Puglian cheese

A Cheesemonger’s guide to the heel of the boot.


Puglia was historically a dry and scrubby region, at least until the mass irrigation projects of the 1960s. That sort of land tends to favour goats rather than cows, who generally like a nice lush field of grass. However, Puglia is home to a unique breed of cattle called Podolico— hardy, omnivorous creatures who are happy on short rations, eating undergrowth and scrub in the Autumn and Winter months, and heading up to the high pastures in the Spring time where they thrive on a diet of blueberries, rose hips, hawthorn, cornelian cherries, juniper, and wild strawberries, which aside from being absurdly luxurious, gives rich aromatic milk. 

Caciocavallo is a traditional cows milk cheese of southern Italy, and Puglia has its own unique version, Caciocavallo Podolico, made from the milk of this indigenous breed. The cheese comes in pairs of shaped balls which have been tied together and slung over a pole to mature. This formation gives them their name ‘horse cheese’ possibly because this was how the cheeses came down off the mountain pasture— tied together and slung over the back of a horse. Caciocavallo is a pasta fillata or stretched curd cheese, where the curd is heated to a very high temperature, about 90 degrees Celsius, and stretched like noodle dough over and over. Usually this results in a soft elastic texture, like Mozzarella, but Caciocavallo is matured in caves for up to a year or even five for larger cheeses, and after all this time develops a texture more like Parmesan. Podolico milk is high in the amino acid methionine which adds a sulphuric ‘cheddary’ note to the typical flavour profile of a Caciocavallo, which might include herbal and grassy flavours, and a hint of the barnyard balanced with sweetness and finished with a tingling sharpness.

A cheese with that kind of complexity and authority needs a characterful wine to stand up to it, and I would have a go with the muscular Primitivo, one of Puglia’s more well-known indigenous grapes. A robust dark red – its local dialect name is mirr test or ‘hard wine,’ – the tannins are nevertheless well integrated and will sit well with the mouthfeel of the cheese.

Puglia’s other big hitter is Negroamaro, a slightly more restrained red with softer tannins, and juicy dark fruits. While this one might work with a younger Caciocavallo, you could try it with Puglia’s answer to Pecorino, a sweet fruity sheep’s cheese called Canestrato. These come in pretty tan coloured cylinders covered in a pleasing criss-cross pattern from their woven reed moulds.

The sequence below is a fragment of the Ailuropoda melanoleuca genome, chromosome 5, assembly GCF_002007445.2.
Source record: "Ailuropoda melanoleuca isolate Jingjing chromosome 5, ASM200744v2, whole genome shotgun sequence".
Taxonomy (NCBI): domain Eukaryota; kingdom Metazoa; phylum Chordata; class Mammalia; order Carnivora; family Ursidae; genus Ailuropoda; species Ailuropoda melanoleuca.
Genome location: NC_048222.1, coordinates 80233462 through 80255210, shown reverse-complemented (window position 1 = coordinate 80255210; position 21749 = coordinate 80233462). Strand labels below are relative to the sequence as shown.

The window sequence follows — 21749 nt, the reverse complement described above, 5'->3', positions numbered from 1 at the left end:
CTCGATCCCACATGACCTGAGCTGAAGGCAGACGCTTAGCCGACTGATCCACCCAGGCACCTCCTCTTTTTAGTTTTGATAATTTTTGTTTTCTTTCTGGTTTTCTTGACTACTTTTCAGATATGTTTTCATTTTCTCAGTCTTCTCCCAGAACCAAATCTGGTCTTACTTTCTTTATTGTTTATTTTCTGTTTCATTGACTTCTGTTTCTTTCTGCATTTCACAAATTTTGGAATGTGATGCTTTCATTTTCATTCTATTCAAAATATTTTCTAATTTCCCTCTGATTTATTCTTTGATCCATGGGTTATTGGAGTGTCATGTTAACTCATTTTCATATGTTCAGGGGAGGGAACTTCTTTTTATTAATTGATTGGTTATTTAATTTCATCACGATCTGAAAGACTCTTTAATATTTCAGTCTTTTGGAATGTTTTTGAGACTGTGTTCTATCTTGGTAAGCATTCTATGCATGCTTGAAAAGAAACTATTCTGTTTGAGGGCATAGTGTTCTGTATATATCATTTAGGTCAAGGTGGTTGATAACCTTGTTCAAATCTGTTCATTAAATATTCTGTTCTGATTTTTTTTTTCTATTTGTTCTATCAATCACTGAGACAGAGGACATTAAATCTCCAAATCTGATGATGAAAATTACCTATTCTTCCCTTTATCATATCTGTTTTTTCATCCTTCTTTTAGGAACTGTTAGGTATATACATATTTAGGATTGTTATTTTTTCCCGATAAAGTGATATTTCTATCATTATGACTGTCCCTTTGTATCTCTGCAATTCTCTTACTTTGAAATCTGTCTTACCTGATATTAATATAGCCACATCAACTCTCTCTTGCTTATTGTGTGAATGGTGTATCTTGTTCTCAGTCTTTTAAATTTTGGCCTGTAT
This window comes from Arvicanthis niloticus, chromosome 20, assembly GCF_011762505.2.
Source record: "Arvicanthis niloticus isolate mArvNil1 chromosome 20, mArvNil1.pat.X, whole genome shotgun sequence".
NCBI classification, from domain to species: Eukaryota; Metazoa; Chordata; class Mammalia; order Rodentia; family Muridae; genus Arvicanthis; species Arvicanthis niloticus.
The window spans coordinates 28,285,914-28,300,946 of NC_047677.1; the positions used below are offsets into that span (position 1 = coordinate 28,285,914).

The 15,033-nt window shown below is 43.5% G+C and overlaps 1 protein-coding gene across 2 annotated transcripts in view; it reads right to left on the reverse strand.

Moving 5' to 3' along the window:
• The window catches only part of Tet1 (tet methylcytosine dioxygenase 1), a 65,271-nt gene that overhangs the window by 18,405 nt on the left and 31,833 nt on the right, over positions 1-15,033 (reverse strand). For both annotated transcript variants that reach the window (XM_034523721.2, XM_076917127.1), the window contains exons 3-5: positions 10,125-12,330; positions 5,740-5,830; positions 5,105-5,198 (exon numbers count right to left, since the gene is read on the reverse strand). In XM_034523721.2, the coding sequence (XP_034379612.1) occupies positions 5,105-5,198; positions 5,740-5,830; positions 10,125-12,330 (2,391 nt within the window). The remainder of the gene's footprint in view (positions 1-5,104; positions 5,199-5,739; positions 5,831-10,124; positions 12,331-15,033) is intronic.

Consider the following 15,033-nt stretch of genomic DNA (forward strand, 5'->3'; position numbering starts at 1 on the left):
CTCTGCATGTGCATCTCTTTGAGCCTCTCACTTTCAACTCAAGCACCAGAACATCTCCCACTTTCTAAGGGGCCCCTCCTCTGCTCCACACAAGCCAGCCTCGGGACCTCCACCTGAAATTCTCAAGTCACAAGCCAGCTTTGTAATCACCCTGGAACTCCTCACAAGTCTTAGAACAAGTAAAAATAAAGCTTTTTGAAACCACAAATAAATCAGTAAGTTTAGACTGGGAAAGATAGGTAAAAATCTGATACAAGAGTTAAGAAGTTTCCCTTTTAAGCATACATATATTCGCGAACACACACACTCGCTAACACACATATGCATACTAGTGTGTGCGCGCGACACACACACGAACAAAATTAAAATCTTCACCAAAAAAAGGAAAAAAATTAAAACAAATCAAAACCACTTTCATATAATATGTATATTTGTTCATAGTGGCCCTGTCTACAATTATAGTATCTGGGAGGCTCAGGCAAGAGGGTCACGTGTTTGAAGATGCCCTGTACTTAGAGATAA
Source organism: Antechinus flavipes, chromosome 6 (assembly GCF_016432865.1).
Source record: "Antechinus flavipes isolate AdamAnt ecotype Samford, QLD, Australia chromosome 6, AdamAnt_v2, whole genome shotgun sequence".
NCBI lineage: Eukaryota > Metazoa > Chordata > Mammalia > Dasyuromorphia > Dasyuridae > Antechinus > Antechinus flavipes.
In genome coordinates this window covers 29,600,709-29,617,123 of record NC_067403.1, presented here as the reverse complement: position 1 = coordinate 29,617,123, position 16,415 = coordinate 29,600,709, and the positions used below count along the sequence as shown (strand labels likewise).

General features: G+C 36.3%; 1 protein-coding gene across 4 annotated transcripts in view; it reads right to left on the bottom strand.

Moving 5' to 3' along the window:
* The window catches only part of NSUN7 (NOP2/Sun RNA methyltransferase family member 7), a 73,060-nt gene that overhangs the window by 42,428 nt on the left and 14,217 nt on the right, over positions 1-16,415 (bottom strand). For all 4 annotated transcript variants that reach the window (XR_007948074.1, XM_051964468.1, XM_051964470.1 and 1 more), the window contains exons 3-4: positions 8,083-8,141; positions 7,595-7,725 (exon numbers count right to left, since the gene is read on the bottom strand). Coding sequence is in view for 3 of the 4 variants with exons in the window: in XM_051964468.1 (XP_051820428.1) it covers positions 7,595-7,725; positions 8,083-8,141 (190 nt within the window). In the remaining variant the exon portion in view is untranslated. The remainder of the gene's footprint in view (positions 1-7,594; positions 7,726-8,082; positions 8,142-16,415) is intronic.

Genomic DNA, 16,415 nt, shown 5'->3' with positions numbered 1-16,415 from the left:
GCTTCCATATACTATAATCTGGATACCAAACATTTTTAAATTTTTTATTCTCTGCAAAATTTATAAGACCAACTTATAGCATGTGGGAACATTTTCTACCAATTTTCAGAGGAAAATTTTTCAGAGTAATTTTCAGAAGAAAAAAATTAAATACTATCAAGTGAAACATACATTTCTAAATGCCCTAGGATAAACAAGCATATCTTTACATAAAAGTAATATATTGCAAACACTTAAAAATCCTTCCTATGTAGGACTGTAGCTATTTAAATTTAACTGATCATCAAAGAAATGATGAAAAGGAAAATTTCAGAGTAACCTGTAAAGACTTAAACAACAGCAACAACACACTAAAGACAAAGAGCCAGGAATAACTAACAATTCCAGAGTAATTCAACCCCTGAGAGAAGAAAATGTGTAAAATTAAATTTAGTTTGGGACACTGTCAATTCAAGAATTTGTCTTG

Though it may not feel like it, Summer is coming, and in the warmer months it’s nice to have some lighter cheeses. Puglia has what we need. The region is home to a cow’s milk Mozzarella with its own PDO – Mozzarella di Gioia del Colle. The milk must be soured with a whey rather than commercial freeze-dried starter culture, and this adds a refreshing acidity to the creamy flavour.

A lesser known but no less excellent cheese for your Summer picnic is Fallone di Gravina, a mixed sheep and goat’s milk cheese with a meltingly soft texture and simple delicate flavour, much like the Spanish queso fresco, though with a little more spice and complexity from the addition of the goat’s milk. This cheese is really supposed to be eaten at one day old when it is at peak freshness, so I’m afraid you’re going to have to head out there to try it. 

For your picnic in the height of the hot Puglian Summer, Puglian rosé, with more of the red fruit than the citrus and an intriguing salinity, will be just the thing to refresh you and replace those lost salts, and will be a perfect complement to the milky delicacy of the Mozzarella di Gioia and the Fallone.

To finish on a more bonkers note I want to introduce you to Ricotta Forte, or strong ricotta. For this cheese the Puglian cheesemonger would take any Ricotta that was more than a couple of days old and add it to an earthenware pot, giving it a stir now and again. Over time – perhaps a few weeks, this once delicate sweet creamy cheese will referment into a whiffy, mouth-stinging, peppery cheese to be spread on bread by the bold at heart. I would have this with as rustic a Primitivo as I could find. Or you could have it with a generous slug of Grappa, followed by an early night.

Big thanks to my favourite Italian cheese expert Fausto Caserio of Italian Food Hunters, and freelance wine merchant Sam Bisson.

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